Shut In (2016)
Running time: 91 minutes
Director: Farren Blackburn
Cast: Naomi Watts, Oliver Platt, Charlie Heaton, Jacob Tremblay
Out NOW on UK DVD from Arrow Films
A strong cast head up this psychological thriller whose script was plucked from the 2012 Blacklist; a list of the best unproduced screenplays of the year. So, in some respects, Shut In has a lot to live up to from the very outset.
Naomi Watts plays Mary Portman, a clinical psychologist who has reluctantly agreed to send her eighteen year old son, Stephen, away from home due to his increasingly out of control behaviour. Her husband re-assures her it is for the best but after he and Stephen leave, an argument results in a horrific car accident, killing father and leaving Stephen (Charlie Heaton, fresh from the Netflix hit Stranger Things) unresponsive and wheelchair bound.
Skipping six months forward, Mary struggles to cope alone with her severely disabled son whilst still running her practice. They live remotely and Mary has little outside help, bar her assistant, Lucy and her therapist, Dr Wilson (a reliable Oliver Platt), who converses with Mary over Skype.
When a patient of Mary’s; nine year old Tom (an underused Jacob Tremblay) runs away from his care home, she finds him having broken in to her car and hiding in the back seat. Wanting to help she takes the child in to her home but he soon disappears in to the night and the hunt for the missing boy begins. Due to the extreme weather and impending storm, it is swiftly believed the boy has died and Mary begins to to be tormented by visions of the child.
As the strain of caring for her son bears heavily down on her, her nightmares escalate. She hears noises throughout the house, believes she sees Tom at her bedroom door and then disturbingly finds scratches on the side of her son’s face. Seeking help from Dr Wilson, he re-assures her that this all just a vivid dream. That stress and the difficult situation is taking it’s toll. Obviously, we realise there is more here than meets the eye and the truth slowly starts to present itself.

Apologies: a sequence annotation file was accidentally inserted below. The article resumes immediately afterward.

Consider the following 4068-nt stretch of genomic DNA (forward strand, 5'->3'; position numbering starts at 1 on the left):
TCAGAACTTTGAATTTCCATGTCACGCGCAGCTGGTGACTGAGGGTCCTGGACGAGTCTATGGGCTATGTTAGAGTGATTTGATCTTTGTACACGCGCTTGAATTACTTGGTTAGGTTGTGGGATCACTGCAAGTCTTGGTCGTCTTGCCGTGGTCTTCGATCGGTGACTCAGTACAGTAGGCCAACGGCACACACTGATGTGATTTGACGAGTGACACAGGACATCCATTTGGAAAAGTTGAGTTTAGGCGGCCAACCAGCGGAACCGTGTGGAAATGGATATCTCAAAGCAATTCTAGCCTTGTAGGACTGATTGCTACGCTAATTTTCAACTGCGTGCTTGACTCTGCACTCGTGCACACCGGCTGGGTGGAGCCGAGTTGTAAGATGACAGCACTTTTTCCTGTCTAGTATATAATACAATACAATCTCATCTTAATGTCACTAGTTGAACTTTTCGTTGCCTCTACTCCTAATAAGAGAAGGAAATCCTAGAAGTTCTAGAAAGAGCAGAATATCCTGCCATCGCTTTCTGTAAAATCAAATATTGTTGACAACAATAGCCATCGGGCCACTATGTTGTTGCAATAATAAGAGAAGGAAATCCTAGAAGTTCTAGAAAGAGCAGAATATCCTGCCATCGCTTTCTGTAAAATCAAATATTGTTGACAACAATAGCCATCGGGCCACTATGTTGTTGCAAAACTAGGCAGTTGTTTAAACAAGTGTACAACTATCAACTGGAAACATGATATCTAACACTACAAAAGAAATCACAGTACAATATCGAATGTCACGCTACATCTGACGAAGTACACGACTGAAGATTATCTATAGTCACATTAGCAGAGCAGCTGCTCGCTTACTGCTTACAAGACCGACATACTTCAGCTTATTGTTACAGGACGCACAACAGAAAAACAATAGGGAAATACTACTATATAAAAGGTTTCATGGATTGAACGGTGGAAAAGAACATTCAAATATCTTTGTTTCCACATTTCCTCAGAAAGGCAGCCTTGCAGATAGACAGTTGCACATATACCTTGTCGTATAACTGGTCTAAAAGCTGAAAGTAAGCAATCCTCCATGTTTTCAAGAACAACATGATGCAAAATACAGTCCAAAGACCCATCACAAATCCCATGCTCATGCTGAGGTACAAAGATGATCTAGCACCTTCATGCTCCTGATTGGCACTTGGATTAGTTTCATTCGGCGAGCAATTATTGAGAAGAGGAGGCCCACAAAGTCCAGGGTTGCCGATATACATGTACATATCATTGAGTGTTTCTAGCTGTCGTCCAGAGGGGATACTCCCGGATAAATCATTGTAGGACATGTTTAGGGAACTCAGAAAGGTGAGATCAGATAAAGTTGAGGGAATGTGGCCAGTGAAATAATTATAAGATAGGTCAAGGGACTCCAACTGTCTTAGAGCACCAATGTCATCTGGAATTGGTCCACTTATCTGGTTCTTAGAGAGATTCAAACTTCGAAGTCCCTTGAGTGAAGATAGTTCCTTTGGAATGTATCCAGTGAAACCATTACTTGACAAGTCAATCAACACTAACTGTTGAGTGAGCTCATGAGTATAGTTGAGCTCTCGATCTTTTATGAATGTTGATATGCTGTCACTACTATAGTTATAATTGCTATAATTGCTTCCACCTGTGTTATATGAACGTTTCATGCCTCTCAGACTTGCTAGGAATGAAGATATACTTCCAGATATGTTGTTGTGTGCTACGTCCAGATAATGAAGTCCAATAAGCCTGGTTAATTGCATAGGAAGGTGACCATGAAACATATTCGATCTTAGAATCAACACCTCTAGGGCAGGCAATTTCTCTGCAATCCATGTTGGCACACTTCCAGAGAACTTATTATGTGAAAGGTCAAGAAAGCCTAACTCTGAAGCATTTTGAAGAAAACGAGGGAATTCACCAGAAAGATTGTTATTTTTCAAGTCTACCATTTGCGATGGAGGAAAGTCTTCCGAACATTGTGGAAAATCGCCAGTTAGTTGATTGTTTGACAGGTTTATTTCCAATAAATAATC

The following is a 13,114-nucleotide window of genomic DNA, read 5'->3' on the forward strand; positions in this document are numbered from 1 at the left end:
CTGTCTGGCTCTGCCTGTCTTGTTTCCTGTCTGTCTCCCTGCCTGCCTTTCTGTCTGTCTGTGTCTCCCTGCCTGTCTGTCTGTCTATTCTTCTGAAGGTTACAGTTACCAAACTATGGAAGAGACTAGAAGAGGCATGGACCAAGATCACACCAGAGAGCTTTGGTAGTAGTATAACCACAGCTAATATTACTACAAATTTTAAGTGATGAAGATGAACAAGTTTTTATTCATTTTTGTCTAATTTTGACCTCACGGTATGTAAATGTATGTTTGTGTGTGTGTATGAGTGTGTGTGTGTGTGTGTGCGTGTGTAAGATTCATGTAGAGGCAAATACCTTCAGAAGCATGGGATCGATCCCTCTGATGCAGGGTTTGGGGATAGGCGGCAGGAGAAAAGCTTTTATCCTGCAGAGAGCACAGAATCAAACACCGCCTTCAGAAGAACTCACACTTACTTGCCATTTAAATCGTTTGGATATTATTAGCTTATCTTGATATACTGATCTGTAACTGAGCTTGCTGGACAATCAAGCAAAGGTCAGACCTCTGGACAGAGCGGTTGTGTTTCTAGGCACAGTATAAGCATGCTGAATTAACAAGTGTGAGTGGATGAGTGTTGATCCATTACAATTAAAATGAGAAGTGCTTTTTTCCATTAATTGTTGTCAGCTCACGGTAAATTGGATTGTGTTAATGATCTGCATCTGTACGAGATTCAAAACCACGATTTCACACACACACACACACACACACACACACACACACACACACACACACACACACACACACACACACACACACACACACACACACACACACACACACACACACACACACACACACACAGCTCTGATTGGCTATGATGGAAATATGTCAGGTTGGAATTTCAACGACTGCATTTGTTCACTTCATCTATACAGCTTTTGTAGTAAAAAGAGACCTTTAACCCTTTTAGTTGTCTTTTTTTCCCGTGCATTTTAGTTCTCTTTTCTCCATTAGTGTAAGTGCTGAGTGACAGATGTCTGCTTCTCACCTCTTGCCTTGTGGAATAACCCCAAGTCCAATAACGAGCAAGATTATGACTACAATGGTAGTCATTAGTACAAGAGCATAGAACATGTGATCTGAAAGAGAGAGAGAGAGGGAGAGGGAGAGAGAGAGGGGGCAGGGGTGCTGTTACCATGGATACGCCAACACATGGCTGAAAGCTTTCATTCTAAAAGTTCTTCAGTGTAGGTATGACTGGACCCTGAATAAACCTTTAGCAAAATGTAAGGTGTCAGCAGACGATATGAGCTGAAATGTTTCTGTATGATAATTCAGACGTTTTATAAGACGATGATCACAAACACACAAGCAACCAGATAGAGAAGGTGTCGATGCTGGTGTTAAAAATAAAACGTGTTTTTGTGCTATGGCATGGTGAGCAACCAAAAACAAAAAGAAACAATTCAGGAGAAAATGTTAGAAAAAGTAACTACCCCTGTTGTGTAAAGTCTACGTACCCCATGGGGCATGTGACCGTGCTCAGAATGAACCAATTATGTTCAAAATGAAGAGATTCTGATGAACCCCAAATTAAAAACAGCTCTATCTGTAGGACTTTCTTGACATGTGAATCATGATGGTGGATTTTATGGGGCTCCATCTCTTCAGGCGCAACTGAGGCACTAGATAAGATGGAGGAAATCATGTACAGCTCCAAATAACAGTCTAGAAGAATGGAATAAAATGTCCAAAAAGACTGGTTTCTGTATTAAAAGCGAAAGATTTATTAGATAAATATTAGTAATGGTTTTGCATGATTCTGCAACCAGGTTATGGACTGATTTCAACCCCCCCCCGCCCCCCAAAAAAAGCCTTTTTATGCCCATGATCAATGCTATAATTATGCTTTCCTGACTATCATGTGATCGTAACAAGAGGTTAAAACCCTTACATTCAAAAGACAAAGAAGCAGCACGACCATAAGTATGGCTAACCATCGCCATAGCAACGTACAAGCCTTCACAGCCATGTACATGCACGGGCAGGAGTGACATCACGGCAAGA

Shut In takes the single setting premise and crafts an interesting story around its limitations. Stephen finds himself ‘shut in’ his own body post-accident, whilst Mary has become ‘shut in’ her own home and possibly her own mind.
The film starts promisingly, the story is established quickly and it drip feeds information as it progresses. We learn that Stephen is in fact Mary’s stepson and it was ultimately her decision to send him away. As her guilt eats away at her, the boundaries between reality and Mary’s dreams become blurred and you are pulled further in to seeing things from her perspective. It is in these scenes that the strength of the film lies; the image of Mary bathing Stephen, discovering him alone outside and the ghostly appearances of Tom. Director Farren Blackburn, teases you with the anticipation of the shock and then delivers on that promise, providing some genuine jumpscares. Having directed such UK television staples as Casualty and Silent Witness, it’s clear that Blackburn can create a polished thriller.
However, is it all rather too polished, if indeed that can be levelled as a criticism? It feels that there could be more beneath the surface of the story that is left untapped. As the film moves in to its final act, it starts to lose some of it’s atmosphere; heading towards a more predictable conclusion than you might have hoped for. You start to question certain characters actions and moments begins to feel plotted. With the limited setting and relatively small cast there is nowhere to hide and although the performances are good, there are no iconic characters or moments that linger with you once the film has ended. By taking very few risks, you are left feeling like you have seen this all before.
Whilst not hugely innovative, Shut In is still a solid piece of filmmaking, albeit probably not one that will resonate in your memory in years to come.
6 out of 10